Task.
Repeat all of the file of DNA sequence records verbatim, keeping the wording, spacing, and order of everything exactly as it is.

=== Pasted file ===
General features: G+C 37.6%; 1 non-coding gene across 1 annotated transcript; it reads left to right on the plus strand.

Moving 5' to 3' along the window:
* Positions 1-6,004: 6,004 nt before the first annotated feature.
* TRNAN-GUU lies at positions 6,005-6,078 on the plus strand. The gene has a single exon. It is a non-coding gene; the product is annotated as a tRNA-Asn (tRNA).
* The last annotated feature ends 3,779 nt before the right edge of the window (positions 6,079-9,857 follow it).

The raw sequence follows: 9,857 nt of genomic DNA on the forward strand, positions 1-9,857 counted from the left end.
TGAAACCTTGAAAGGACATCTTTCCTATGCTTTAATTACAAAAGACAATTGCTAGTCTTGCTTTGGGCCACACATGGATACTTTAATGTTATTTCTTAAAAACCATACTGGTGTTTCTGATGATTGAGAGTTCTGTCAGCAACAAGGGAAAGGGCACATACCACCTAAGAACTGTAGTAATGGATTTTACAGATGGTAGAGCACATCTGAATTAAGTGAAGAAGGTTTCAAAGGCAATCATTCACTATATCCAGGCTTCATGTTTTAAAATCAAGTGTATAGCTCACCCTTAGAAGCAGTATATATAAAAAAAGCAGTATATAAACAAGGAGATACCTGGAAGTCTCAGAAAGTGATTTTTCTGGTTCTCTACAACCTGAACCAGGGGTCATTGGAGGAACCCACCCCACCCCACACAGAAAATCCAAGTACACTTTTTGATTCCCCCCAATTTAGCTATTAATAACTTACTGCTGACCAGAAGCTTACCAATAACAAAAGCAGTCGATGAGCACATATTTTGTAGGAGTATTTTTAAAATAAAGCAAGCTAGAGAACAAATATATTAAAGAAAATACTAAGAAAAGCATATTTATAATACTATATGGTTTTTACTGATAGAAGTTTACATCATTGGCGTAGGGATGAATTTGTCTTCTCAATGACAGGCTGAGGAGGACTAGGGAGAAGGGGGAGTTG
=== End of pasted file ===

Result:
General features: G+C 37.6%; 1 non-coding gene across 1 annotated transcript; it reads left to right on the plus strand.

Moving 5' to 3' along the window:
* Positions 1-6,004: 6,004 nt before the first annotated feature.
* TRNAN-GUU lies at positions 6,005-6,078 on the plus strand. The gene has a single exon. It is a non-coding gene; the product is annotated as a tRNA-Asn (tRNA).
* The last annotated feature ends 3,779 nt before the right edge of the window (positions 6,079-9,857 follow it).

The raw sequence follows: 9,857 nt of genomic DNA on the forward strand, positions 1-9,857 counted from the left end.
TGAAACCTTGAAAGGACATCTTTCCTATGCTTTAATTACAAAAGACAATTGCTAGTCTTGCTTTGGGCCACACATGGATACTTTAATGTTATTTCTTAAAAACCATACTGGTGTTTCTGATGATTGAGAGTTCTGTCAGCAACAAGGGAAAGGGCACATACCACCTAAGAACTGTAGTAATGGATTTTACAGATGGTAGAGCACATCTGAATTAAGTGAAGAAGGTTTCAAAGGCAATCATTCACTATATCCAGGCTTCATGTTTTAAAATCAAGTGTATAGCTCACCCTTAGAAGCAGTATATATAAAAAAAGCAGTATATAAACAAGGAGATACCTGGAAGTCTCAGAAAGTGATTTTTCTGGTTCTCTACAACCTGAACCAGGGGTCATTGGAGGAACCCACCCCACCCCACACAGAAAATCCAAGTACACTTTTTGATTCCCCCCAATTTAGCTATTAATAACTTACTGCTGACCAGAAGCTTACCAATAACAAAAGCAGTCGATGAGCACATATTTTGTAGGAGTATTTTTAAAATAAAGCAAGCTAGAGAACAAATATATTAAAGAAAATACTAAGAAAAGCATATTTATAATACTATATGGTTTTTACTGATAGAAGTTTACATCATTGGCGTAGGGATGAATTTGTCTTCTCAATGACAGGCTGAGGAGGACTAGGGAGAAGGGGGAGTTG